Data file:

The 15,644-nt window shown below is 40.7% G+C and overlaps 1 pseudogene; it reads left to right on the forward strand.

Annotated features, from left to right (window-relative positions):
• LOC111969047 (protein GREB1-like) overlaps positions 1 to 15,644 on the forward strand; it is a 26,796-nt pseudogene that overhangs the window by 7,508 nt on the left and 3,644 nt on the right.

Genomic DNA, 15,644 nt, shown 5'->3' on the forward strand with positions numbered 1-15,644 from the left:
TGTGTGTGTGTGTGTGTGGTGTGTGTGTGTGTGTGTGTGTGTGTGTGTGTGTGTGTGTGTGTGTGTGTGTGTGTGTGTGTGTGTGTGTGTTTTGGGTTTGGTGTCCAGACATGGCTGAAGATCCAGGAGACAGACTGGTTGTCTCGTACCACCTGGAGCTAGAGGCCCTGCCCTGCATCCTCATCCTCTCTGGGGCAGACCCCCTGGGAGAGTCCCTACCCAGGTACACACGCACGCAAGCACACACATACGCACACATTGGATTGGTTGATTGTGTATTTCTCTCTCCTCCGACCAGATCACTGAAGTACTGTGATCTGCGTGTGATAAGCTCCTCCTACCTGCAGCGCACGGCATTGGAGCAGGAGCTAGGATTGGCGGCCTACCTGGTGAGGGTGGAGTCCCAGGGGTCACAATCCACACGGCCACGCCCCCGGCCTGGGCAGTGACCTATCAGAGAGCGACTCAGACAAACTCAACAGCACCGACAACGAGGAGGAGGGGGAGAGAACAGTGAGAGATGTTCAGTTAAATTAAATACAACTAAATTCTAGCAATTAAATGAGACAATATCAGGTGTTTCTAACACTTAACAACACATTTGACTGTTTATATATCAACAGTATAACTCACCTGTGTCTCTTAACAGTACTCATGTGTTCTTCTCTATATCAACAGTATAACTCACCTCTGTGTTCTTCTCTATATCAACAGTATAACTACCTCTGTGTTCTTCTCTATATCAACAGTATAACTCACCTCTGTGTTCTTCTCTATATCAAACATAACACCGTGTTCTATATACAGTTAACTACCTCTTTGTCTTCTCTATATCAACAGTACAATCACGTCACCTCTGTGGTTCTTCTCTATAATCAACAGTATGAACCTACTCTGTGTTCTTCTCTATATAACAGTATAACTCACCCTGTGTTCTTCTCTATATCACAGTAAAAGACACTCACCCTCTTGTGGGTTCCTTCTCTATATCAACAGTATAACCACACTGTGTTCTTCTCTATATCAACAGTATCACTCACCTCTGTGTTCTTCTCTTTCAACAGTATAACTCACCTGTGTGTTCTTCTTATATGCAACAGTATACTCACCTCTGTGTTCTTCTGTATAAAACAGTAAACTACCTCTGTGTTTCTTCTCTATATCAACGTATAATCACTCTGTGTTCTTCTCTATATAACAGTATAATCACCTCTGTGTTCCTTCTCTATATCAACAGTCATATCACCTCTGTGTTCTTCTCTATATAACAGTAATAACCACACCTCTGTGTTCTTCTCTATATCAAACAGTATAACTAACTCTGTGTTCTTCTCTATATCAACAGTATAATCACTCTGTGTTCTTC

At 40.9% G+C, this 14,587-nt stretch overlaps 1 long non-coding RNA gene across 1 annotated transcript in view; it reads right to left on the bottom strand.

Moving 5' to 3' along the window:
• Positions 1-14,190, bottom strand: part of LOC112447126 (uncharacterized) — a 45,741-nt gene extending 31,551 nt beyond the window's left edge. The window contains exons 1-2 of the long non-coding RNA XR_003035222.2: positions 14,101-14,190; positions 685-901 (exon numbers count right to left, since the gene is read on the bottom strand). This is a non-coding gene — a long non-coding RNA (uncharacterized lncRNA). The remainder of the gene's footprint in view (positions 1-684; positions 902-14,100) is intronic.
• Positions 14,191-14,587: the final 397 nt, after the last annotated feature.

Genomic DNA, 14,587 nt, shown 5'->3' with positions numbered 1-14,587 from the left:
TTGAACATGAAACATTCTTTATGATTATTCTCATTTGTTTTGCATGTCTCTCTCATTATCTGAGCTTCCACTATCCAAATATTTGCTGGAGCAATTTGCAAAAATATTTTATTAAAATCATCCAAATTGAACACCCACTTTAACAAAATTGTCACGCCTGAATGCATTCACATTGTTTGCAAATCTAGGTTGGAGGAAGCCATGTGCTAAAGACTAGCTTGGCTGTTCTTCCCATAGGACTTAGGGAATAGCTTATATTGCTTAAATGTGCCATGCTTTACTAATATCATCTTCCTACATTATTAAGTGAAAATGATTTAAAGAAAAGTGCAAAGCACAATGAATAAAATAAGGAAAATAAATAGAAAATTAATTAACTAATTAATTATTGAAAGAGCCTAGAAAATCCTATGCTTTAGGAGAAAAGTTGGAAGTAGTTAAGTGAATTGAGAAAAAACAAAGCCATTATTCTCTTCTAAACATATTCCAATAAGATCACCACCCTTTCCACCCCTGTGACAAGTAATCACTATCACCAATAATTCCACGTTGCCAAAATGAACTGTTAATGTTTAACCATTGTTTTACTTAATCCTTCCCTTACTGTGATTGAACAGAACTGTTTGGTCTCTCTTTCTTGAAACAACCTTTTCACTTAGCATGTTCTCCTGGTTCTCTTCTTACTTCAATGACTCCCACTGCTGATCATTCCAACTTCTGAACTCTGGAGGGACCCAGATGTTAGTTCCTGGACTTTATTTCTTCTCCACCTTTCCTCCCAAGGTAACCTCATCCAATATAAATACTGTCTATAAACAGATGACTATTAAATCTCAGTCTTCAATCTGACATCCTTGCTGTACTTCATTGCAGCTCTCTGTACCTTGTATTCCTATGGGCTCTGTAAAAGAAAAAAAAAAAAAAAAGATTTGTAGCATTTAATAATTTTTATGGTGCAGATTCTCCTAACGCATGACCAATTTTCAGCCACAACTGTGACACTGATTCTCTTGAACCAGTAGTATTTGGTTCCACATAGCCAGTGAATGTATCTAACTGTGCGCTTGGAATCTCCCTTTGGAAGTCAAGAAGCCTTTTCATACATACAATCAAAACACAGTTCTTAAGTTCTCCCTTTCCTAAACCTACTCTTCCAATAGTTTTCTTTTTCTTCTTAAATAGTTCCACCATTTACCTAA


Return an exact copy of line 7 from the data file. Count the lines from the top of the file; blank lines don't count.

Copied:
Moving 5' to 3' along the window: